Market Review as of 12/31/2015

The U.S. equity market1 advanced during the fourth quarter of 2015, rebounding from the correction experienced in the previous quarter. Markets were supported during the period by a reasonably positive earnings season in which 74% of the companies in the S&P 500 beat consensus earnings estimates. In December, the U.S. Federal Reserve (Fed) raised interest rates for the first time since 2006, as economic data during the quarter continued to suggest a strengthening domestic economy. Specifically, U.S. real gross domestic product (GDP) in the third quarter expanded by 2.0%2, with a rise in personal consumption expenditures and state and local government spending among the primary contributors. 

The Fed noted that U.S. economic activity, as a whole, continued to increase at a modest pace around the country between October and December. Most districts reported improving growth in consumer activity, and positive developments in their residential and commercial real estate markets. Conversely, manufacturing activity struggled in a number of regions3.

International equities4 also rebounded in the fourth quarter, as generally accommodative monetary policies around the globe helped lift equity markets. In Europe, markets were bolstered by the European Central Bank’s announcement that it would be willing to increase the size of its quantitative easing program. In Japan, expectations of further quantitative easing by the Bank of Japan increased, while an upward revision to third quarter GDP growth showed that the country narrowly avoided a technical recession. Finally, the People’s Bank of China cut interest rates for the sixth time in a year, as it sought to support economic growth in its economy.

The S&P 500 returned 7.04% during the fourth quarter. Of the 10 major sectors, the materials, consumer staples, healthcare, industrials, and information technology sectors outperformed the broader market. Value stocks5 underperformed growth stocks6, while large cap stocks7 outperformed small cap stocks8


Fund Review as of 12/31/2015

The Lord Abbett Growth Leaders Fund returned 7.26%, reflecting the performance at the net asset value (NAV) of Class A shares, with all distributions reinvested for the quarter ended December 31, 2015.  The Fund underperformed its benchmark, the Russell 1000® Growth Index,9 which returned 7.32% for the same period. Average annual total returns, which reflect performance at the maximum 5.75% sales charge applicable to Class A share investments and include the reinvestment of all distributions, as of December 31, 2015, are: one year: 0.54%; three years: 17.56%; and since inception (June 30, 2011): 11.57%. Expense ratio, gross: 0.99%, and net: 0.85%.

Performance data quoted represent past performance, which is no guarantee of future results. Current performance may be higher or lower than the performance data quoted. The investment return and principal value of an investment in the fund will fluctuate so that shares, on any given day or when redeemed, may be worth more or less than their original cost. To obtain performance data current to the most recent month-end, call Lord Abbett at 888-522-2388 or visit us at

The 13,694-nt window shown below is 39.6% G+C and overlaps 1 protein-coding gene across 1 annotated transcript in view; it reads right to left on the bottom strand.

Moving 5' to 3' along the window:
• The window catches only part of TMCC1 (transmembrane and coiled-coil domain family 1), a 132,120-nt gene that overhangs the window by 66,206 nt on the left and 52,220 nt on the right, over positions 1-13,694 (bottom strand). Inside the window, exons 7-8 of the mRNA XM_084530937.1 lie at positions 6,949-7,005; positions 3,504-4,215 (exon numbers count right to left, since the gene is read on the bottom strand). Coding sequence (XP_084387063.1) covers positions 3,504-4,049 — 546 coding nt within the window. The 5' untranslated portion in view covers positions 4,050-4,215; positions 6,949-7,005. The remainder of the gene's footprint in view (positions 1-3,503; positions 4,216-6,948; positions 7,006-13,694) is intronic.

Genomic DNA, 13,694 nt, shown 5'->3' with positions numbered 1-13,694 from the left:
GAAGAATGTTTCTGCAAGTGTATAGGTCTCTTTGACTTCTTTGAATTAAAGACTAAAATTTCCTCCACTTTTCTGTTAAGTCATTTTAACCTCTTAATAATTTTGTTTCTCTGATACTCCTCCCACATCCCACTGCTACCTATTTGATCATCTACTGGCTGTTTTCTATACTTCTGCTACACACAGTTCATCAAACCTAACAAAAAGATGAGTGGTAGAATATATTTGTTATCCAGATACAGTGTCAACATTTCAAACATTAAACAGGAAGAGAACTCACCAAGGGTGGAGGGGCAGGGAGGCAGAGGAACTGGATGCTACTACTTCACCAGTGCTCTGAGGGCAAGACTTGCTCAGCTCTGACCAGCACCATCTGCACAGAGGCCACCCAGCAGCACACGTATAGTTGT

The leading detractor from relative performance during the period was security selection in the health care sector. Within this sector, the Fund’s holdings of Eli Lilly & Co., a drug manufacturer, detracted most. Shares of Eli Lilly fell in early October after the company discontinued a clinical trial for one of its treatments. Another detractor within the sector was the Fund’s position in Incyte Corp., a biopharmaceutical company. Shares of Incyte faced some weakness in early November after the company reported data from an early stage clinical trial that demonstrated efficacy, but left investors with some lingering long-term questions about the treatment.      

The largest contributor to relative performance during the quarter was security selection in the information technology sector. Within this sector, the Fund’s holdings of Alphabet, Inc., the parent company of Google, contributed most. Shares of Alphabet advanced throughout the quarter, driven by year-over-year growth in mobile search and YouTube. Another contributor within the sector was the Fund’s position in Facebook, Inc., a social networking company. Facebook reported a strong third quarter in early November, as impressive year-over-year advertising revenue growth helped the company beat consensus earnings estimates.    

Please refer to under the “Portfolio” tab for a complete list of holdings of the Fund, including the securities discussed above.


Declining energy prices and slowing global growth have weighed on the energy and materials sectors. Conversely, low energy prices and a strong U.S. dollar have created a favorable environment for the U.S. consumer and domestically oriented “high-growth” companies. We have positioned the Fund with an emphasis on secular growth sectors such as information technology and consumer discretionary, while maintaining the Fund’s underweight to the energy and materials sectors, which we believe will continue to exhibit weakness.

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